And one last thing; this year the Salon’s blog trophy is limited to those who write about/for wine bars. Which, to me, seems typically narrow-minded. I’m beginning to have a lot of sympathy for the recently resigned François Chidaine.

Next week my usual updates will be replaced with blog posts as I report on my activities at the Salon (hence my homepage makeover this week, with my new links to ‘recent blog posts’). If all goes well, and none of the airports or train stations I will be passing through on my way to Angers have been closed by snow, then I’ll be able to report on my first visits maybe sometime tomorrow.

One Response to “To the Salon!”

  1. Hi Chris

    Hope to see you at the fair (not sure i can get the car out of the drive cos of the snow!!!!!) and apologies for my lousy typing.

    Just a quick thing tho – everyone’s ranting about Interloire, but actually, I reckon they’re doing as good a job as is possible in the circs – and I sure wouldn’t want that job!

    They have over 60 appellations to promote and the Loire’s about 50,000 hectares (OK, some is BIVC territory and there’s a handful of hold outs) with several thousand wine growers each wanting to see some results for their moàney.

    It’s not possible to promote each and every appellation individually all the time. Full stop. Yet Interloire work hard in france and export on promoting the whole caboudle as effectively as possible.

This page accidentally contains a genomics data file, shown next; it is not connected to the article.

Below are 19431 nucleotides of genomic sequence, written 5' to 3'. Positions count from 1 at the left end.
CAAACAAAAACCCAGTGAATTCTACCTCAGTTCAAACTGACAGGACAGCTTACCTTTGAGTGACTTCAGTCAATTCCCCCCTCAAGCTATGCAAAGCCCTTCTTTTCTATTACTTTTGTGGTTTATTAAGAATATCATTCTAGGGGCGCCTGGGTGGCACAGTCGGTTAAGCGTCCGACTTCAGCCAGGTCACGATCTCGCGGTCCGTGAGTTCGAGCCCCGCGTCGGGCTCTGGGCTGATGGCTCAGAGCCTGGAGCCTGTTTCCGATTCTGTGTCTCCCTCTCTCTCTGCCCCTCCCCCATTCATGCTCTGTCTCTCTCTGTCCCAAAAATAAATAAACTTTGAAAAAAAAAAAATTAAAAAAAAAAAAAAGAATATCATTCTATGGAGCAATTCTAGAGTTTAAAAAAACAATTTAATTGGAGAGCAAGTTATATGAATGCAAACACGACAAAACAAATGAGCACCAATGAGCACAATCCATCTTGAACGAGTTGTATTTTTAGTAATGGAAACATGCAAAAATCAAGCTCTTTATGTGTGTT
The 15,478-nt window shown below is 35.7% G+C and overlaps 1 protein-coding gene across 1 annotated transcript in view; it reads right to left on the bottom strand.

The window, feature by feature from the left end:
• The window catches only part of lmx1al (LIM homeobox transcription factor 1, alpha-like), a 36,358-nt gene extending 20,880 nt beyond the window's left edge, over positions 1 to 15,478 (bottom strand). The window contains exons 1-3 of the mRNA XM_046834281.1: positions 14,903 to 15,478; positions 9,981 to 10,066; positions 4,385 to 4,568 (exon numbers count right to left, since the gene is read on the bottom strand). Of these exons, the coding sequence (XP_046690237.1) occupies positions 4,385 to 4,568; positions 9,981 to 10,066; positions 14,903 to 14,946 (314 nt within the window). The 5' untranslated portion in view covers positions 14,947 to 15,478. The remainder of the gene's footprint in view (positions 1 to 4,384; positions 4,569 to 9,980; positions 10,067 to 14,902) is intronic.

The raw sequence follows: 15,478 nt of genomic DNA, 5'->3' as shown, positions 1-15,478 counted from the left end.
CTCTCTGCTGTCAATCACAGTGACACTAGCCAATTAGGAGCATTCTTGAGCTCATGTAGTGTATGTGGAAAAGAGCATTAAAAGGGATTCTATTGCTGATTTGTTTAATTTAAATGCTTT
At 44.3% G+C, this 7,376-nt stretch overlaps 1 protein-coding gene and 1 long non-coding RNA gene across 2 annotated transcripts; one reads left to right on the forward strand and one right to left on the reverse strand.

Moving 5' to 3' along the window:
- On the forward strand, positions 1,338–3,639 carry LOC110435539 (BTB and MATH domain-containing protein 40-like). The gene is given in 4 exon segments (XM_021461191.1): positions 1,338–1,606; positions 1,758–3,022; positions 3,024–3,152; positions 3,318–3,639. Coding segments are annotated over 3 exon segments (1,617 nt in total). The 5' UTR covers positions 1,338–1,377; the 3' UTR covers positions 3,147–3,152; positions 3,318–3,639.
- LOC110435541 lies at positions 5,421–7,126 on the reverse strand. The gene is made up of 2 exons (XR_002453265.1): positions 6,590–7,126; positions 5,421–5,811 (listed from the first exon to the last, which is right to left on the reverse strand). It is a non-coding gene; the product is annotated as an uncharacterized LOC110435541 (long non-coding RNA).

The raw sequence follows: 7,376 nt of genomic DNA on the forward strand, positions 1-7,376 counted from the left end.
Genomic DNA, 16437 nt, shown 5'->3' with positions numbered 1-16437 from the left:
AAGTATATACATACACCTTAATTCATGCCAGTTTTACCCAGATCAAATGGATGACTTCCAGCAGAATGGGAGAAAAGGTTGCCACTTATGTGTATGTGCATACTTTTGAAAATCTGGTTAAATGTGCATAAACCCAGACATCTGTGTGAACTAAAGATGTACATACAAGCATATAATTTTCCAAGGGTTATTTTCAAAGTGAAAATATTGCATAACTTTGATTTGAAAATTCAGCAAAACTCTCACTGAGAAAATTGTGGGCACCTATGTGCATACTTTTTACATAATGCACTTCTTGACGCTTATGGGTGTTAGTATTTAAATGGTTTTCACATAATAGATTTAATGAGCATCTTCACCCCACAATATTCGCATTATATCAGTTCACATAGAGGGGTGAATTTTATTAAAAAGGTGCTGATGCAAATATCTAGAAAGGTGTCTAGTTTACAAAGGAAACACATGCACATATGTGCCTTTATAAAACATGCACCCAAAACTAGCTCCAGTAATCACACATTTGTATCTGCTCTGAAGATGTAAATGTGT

That means avoiding the sort of generic advertising that makes growers and individual appellations feel good – but which doesn’t sell any wine. So they work with serious importers – supermarkets, chains, mail order and independents – to help fund promotions that increase the visibility of the Loire as a whole to Joe Public and actually increase sales… not just for the ‘lucky’ few who are already listed, but for all the region through the ‘simple’ act of encouraging the buyers by getting them the sort of results that allow them to justify and increase their range.

    Not easy – it’s a big, bad world out there. An example : sales of Loire reds are currently about 0.05% of all red wine sales in the UK.

    What to do? answer : make wines that Joe Public wants to (and can afford to) drink. That means admitting that we can’t survive as a region with just the ‘amateur éclairé’ beloved of the ‘stars’ beloved of the media. To help boost sales to the UK, Interloire funded Sam Harrop as consultant for cab francs. I’m not 100% in agreement with his methods (to me it’s wine growing first and making 2nd) but the effects are real.